Stronger southern dust cycles on Mars stifle its northern polar vortex and increase its snowfall rate, up to a point at least. These results, which are based on an analysis of observations taken over 10 Earth years (5 Mars years), shed light on the global connection between Mars’s dominant dust cycle and its global climate.
Mars’s atmosphere is less complex than Earth’s, explained Noora Alsaeed, and has circulation patterns that directly connect the equatorial regions with the poles. Alsaeed is a doctoral candidate in atmospheric and planetary science at the University of Colorado Boulder. “What this means is that any process that occurs elsewhere on the planet is going to have a more direct impact on the polar region than it would on Earth.”
If Mars’s polar vortex worked like Earth’s, Alsaeed said, it would grow larger, colder, and more stable in winter. “My work is showing that that doesn’t happen on Mars, and the reason why it doesn’t happen is that the dust cycle inhibits the growth and messes with the stability of the northern polar vortex.”
Shrinking in the Face of Dust
On lush Earth, the water cycle has significant influence over nearly every atmospheric and surface process. On desiccated Mars, however, it’s the dust cycle that dominates, creating beautiful features on the surface and, at times, completely enveloping the entire planet. The dusty season in the southern hemisphere coincides with northern winter, and even a dust season of average strength has been observed to coincide with changes in Mars’s weather and climate, including its polar vortices and how much carbon dioxide (CO2) snow falls in winter. However, not much is known about how or why changes in dust conditions lead to changes in polar vortex strength and size or changes in CO2 snow emplacement.
Alsaeed and her team sought to quantify how dust, the polar vortex, and snowfall are connected to better understand the mechanisms that drive it. They gathered infrared radiometry data on Mars’s southern hemisphere dust seasons, northern polar vortex, and northern atmospheric CO2 density for 2008–2018 from the Mars Climate Sounder on NASA’s Mars Reconnaissance Orbiter (MRO). MRO has been studying Mars from orbit since 2006. Using these data, the team examined how yearly changes in Mars’s southern dust season correlated with the size and intensity of the northern polar vortex and how much snow fell that year.
The team found that when dust activity increased in the south, the northern polar vortex shrunk in size and grew colder regardless of whether it was winter or summer in the north. And although CO2 snow fell all throughout northern winter, the combination of colder polar temperatures and the increased availability of dust as condensation nuclei enhanced snowfall when dust activity rose. They also saw that snow didn’t fall evenly at all longitudes around the planet; one hemisphere saw significantly more snow than the other each year, a lopsidedness that the researchers attribute to topography altering the shape of the vortex. Alsaeed presented these results at the Lunar and Planetary Science Conference in early March.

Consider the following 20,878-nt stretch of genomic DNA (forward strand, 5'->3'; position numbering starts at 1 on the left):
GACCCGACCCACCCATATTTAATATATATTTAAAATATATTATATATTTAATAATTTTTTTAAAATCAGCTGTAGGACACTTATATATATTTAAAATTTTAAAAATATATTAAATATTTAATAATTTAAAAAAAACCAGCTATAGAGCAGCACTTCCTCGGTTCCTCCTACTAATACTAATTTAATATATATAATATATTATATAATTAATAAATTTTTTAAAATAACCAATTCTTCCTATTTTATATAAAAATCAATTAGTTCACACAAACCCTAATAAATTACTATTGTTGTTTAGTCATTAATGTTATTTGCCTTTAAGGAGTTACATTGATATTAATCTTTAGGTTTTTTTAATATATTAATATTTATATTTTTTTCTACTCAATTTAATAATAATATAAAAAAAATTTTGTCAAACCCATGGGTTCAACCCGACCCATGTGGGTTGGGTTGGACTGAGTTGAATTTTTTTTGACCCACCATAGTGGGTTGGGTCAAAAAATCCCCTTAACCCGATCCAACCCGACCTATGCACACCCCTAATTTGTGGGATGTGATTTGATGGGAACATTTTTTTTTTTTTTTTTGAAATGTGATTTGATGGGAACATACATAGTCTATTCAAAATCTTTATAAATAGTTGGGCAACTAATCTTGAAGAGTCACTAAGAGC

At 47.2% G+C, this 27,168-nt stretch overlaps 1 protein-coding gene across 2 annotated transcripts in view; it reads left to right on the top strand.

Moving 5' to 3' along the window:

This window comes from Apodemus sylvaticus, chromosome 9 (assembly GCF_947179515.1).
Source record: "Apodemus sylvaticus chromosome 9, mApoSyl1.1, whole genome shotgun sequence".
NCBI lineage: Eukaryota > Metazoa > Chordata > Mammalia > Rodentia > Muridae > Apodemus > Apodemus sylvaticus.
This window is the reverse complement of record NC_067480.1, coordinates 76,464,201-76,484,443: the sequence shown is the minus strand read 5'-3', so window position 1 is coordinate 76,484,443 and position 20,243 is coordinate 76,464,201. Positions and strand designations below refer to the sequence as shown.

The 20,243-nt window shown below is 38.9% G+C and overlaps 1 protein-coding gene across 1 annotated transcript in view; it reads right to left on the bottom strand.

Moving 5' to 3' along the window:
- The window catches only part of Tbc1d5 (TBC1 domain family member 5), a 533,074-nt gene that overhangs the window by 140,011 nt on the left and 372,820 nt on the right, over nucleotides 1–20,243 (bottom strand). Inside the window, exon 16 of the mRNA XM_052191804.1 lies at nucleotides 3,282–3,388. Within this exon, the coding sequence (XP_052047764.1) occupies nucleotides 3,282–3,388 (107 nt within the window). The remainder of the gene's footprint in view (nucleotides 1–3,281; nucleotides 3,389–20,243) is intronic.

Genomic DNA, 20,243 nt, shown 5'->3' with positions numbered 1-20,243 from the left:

“The results broadly agree with previous modeling work in the sense that they see a drop in vortex area with increased dust loading,” commented Emily Ball, a doctoral student in geographical sciences at the University of Bristol in the United Kingdom (U.K.) who was not involved with this research. Ball’s past research has modeled the connection between heat, snow, and the polar vortex on Mars. The longitudinally uneven snowfall also matched their past modeling efforts, Ball said, “although I’m not sure if [that] pattern has been seen in CO2 cloud density before, so that’s cool.”
There’s Such a Thing as Too Much Dust
Alsaeed and her team speculate that as dust is carried from south to north, it brings with it enough heat to press against the boundaries of the polar vortex and restrict its growth; thus, more dust leads to a smaller vortex. That theory is supported not just by average dust cycles but also by the global dust storm that encircled Mars in 2018. The team’s MRO data from that year showed that the northern polar vortex never grew during winter.
“The dust event starts off much earlier that year,” Alsaeed said. “[Dust] doesn’t even give a chance for the polar vortex to begin growing. It’s immediately shut down.” Moreover, despite the all-encompassing dust, snowfall was enhanced only along the lower-latitude boundaries of the vortex rather than throughout.
William Seviour, an atmosphere dynamics researcher at the University of Exeter, U.K., and one of Ball’s research supervisors, agreed that Alsaeed’s observations agree with past modeling results and hopes that future work “will focus on better understanding transport and mixing across the polar vortices, and any potential connections this may have to understanding the formation of Mars’ polar layered deposits, [the] stratified layers of ice and dust at the poles.”
Alsaeed said that the team plans to explore in more detail the year-to-year variations in the strength and shape of the polar vortex due to dust storms. They also plan to expand their data set to include what happened after 2018’s global dust storm to see whether it matches what happened after the previous worldwide storm. That might give them more insight into the mechanics of dust and heat transport and how Mars’s climate reacts during extreme events.
“The Mars dust cycle is very important, and the poles are very important in terms of regulating heat and atmospheric circulation,” Alsaeed emphasized. “The fact that they’re so tightly coupled makes sense in a way, but it’s really important to understand just how that coupling works. This work highlights just how tightly coupled they are, and I hope that more work in the future looks at what the direct line of influence is.”
—Kimberly M. S. Cartier (@AstroKimCartier), Staff Writer